Sunday, March 7, 2010

Decker #11

The avenue of trees opened onto a broad plantation in a shallow valley, centered in which stood what could have been an old Italian villa. The two-track dirt road was replaced by a double row of rectangular granite slabs, each about one foot by four, laid crosswise and separated by two or three inches of turf.
The villa itself was a calculated disarray of stone and garden, fern recesses and fanning trees. It was set on a small hill that someone had had too much fun terraforming. There was a narrow stream that wound its way all around the hill, sometimes confined in masonry channels, sometimes tumbling over mossy rocks between banks of grass. There were several arched stone bridges crossing it, connecting the cluster of age-encrusted stone buildings that sat at odd angles to each other around the crest of the hill. Stone paths wended their serpentine way through the myriad gardens and sitting areas, low-walled courtyards and pools that filled every nook and cranny of the randomly stepped levels that made up the hill.
One pool, larger than the rest and surrounded by a variety of different-colored willow-like trees, seemed to be Aida's immediate destination. Waddling up the steps onto the stone surround, she flapped her wings, let out a joyous screech, and flopped into the water.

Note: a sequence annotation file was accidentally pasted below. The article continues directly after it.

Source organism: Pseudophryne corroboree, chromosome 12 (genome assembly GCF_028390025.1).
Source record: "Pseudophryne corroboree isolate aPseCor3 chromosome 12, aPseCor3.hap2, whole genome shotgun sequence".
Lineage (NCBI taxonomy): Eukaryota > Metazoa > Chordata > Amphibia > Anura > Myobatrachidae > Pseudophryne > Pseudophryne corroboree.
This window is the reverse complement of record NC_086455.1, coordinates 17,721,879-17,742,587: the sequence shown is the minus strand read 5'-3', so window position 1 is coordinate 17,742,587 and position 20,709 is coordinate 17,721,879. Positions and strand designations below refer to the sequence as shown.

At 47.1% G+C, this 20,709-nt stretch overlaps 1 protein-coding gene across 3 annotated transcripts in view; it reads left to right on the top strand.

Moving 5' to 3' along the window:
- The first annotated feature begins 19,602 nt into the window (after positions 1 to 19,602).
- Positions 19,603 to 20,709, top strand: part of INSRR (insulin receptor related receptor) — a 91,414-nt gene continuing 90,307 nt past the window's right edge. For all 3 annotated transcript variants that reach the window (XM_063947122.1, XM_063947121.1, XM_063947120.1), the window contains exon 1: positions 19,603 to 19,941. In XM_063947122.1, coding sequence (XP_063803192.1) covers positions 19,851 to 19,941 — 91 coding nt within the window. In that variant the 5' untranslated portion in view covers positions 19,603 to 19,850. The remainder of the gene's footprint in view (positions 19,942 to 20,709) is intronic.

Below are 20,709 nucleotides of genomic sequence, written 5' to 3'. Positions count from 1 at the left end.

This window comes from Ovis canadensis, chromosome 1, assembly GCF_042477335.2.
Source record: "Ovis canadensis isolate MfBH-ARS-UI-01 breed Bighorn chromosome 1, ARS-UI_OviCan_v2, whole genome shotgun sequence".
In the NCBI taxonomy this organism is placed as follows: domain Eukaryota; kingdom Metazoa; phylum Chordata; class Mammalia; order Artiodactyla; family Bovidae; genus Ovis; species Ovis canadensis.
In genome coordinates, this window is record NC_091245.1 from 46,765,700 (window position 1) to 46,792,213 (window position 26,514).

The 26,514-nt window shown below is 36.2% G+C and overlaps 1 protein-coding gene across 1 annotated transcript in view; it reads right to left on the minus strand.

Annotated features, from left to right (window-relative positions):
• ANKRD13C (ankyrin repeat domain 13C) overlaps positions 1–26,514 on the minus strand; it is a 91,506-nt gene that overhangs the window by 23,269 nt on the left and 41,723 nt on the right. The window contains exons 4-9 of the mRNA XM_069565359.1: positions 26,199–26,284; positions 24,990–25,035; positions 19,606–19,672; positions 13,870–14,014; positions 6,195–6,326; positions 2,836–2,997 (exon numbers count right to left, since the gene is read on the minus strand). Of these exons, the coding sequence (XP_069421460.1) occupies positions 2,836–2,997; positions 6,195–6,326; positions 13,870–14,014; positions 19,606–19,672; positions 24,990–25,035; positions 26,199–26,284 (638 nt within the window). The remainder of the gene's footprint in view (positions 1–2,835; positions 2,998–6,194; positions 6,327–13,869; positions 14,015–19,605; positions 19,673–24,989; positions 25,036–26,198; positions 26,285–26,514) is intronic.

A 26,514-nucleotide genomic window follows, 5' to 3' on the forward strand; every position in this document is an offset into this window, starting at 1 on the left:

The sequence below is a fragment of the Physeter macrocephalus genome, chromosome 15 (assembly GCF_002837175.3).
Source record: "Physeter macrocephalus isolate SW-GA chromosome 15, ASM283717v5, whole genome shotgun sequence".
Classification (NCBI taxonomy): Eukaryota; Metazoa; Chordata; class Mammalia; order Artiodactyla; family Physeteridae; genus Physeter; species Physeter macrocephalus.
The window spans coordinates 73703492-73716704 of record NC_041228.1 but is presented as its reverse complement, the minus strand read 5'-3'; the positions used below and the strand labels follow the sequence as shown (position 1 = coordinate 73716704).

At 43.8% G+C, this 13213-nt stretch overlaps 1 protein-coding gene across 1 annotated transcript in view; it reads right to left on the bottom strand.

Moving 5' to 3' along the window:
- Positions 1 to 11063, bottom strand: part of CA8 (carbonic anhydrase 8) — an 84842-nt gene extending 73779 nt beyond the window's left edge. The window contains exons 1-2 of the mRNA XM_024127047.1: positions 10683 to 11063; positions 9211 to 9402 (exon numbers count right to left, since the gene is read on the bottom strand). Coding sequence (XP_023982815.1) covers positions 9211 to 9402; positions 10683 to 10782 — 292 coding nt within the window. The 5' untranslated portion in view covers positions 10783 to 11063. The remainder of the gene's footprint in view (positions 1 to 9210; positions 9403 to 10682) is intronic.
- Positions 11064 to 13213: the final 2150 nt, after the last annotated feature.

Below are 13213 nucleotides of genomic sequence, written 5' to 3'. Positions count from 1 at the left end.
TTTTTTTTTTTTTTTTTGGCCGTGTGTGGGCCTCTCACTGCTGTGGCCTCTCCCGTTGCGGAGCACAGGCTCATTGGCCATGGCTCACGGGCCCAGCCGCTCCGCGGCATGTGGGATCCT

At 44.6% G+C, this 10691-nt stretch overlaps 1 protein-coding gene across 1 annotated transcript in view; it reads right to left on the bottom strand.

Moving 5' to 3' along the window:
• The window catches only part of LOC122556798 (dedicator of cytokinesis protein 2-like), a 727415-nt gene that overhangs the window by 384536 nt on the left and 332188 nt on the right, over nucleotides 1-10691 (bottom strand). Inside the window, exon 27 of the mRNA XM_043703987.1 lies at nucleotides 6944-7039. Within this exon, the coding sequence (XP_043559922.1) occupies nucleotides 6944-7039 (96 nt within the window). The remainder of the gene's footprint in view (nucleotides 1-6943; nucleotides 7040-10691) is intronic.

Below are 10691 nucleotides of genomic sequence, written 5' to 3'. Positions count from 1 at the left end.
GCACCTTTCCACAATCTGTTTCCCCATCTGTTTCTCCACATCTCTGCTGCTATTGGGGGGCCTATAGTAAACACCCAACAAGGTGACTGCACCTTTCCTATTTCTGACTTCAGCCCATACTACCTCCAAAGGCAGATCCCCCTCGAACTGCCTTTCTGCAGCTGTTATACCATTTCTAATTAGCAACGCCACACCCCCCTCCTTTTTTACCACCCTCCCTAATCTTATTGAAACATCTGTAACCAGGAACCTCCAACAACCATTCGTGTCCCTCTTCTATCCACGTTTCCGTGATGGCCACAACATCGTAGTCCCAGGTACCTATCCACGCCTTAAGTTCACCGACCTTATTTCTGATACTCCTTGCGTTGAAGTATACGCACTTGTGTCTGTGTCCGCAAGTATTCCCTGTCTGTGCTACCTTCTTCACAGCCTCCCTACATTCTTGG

There was a bustle of activity from the largest building, a Dali-esque agglomeration of turrets, eaves, angles and stairs, stained glass and mullions. Several people in servant's garb rushed out of various doors, followed by an almost comically heavy-set older woman in fashion stretch jeans and a frilly purple blouse with ice-green trim. She waddled to the edge of the stone landing outside what may have been the front door of the house and clutched the iron railing, waving while the servants raced toward the pool, hailing Aida joyously.
At first she ignored them, rapt in diving and dabbling in the pool bottom, snacking on snails and duckweed with the relish of reliving old memories. Finally her head popped out of the water and she glanced up at a middle-aged fellow in butler's tails that stood expectantly at the edge of the pool. She quacked with exhilaration and paddled over to him, splashing mischievously with her wings. "Rolfu! Oh, you haven't changed a bit!"